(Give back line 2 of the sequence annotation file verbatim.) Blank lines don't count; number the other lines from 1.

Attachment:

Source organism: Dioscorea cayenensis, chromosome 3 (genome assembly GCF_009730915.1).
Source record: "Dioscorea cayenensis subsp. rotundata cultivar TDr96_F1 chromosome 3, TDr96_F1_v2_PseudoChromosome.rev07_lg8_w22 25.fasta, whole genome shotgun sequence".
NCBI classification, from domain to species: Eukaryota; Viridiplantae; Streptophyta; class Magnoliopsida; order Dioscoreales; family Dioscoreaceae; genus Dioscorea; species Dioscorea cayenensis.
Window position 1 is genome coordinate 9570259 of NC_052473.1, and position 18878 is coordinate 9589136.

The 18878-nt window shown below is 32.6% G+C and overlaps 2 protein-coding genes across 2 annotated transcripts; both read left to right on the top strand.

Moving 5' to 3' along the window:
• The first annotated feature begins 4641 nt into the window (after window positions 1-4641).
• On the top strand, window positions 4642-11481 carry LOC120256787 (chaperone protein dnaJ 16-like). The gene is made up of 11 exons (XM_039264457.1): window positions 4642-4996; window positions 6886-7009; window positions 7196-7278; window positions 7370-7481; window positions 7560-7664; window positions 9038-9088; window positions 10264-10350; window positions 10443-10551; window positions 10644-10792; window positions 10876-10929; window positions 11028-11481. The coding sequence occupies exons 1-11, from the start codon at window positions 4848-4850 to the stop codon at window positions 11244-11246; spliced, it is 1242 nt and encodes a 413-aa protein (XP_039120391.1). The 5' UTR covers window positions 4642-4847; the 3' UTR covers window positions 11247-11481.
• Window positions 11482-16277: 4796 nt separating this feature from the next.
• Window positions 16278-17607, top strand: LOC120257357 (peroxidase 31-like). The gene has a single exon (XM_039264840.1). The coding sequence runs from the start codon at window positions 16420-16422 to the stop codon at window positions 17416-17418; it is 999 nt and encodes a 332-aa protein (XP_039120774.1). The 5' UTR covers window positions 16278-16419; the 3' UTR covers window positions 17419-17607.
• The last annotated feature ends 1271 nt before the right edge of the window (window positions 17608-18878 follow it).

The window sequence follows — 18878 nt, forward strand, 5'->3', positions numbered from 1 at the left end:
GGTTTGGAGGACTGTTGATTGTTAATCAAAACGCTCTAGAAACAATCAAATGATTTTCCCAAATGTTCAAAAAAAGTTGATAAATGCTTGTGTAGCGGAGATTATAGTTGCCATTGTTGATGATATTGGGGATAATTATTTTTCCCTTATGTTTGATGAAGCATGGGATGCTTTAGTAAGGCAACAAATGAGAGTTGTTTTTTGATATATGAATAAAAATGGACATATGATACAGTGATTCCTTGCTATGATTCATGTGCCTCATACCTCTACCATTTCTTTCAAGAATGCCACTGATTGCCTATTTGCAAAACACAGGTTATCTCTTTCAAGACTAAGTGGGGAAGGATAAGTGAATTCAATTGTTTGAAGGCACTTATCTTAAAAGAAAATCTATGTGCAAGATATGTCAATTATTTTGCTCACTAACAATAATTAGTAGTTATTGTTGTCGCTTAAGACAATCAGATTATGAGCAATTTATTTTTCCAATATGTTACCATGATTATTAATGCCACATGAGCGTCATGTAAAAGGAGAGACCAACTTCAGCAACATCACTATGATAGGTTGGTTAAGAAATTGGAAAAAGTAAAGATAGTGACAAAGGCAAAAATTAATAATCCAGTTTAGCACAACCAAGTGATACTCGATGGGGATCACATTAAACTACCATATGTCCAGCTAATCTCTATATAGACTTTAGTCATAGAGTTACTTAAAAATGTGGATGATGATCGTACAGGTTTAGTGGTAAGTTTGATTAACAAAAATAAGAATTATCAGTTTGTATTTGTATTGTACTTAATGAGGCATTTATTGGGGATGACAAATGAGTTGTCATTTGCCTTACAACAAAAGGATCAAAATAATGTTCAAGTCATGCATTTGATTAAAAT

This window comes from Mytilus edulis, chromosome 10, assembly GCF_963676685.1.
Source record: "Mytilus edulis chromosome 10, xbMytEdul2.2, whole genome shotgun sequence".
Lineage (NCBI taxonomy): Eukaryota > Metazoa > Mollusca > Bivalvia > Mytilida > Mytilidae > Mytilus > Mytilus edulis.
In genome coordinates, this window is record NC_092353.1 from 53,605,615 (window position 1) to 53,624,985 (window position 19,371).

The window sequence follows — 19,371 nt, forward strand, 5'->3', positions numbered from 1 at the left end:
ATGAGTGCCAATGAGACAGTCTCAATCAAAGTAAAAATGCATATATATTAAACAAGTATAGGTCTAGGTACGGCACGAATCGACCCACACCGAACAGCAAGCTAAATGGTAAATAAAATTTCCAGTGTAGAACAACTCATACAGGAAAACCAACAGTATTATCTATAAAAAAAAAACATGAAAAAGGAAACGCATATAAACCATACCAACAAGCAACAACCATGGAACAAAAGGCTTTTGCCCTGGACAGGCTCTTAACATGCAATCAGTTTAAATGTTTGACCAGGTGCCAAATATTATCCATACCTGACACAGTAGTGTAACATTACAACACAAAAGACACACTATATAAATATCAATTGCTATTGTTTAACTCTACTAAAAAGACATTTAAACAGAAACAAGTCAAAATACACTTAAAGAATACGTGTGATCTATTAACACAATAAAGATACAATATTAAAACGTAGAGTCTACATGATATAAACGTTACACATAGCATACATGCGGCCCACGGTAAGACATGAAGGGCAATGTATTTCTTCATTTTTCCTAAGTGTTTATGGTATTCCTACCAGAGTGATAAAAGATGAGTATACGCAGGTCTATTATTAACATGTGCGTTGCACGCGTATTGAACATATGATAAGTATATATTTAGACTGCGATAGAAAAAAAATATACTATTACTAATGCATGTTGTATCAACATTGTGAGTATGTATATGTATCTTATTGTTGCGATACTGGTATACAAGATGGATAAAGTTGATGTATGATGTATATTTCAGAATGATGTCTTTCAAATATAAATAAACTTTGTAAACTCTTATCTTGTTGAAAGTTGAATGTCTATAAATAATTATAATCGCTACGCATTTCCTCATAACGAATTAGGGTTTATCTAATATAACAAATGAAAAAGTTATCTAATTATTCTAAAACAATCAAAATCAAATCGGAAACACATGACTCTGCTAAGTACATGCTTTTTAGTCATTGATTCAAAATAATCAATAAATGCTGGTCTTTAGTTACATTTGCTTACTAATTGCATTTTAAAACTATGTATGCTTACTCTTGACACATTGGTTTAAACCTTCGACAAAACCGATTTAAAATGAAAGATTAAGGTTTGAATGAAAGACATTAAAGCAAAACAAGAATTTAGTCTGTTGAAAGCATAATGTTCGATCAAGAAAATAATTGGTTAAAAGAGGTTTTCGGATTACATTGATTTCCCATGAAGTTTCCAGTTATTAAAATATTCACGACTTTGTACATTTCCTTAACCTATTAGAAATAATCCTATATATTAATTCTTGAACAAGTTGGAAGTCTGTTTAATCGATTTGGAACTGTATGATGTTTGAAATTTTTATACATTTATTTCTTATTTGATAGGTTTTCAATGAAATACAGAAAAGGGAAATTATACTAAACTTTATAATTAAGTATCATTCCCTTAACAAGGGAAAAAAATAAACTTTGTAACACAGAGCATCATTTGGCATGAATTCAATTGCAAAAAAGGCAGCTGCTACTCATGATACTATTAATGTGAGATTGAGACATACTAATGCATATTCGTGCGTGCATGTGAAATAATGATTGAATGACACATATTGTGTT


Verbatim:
Source record: "Dioscorea cayenensis subsp. rotundata cultivar TDr96_F1 chromosome 3, TDr96_F1_v2_PseudoChromosome.rev07_lg8_w22 25.fasta, whole genome shotgun sequence".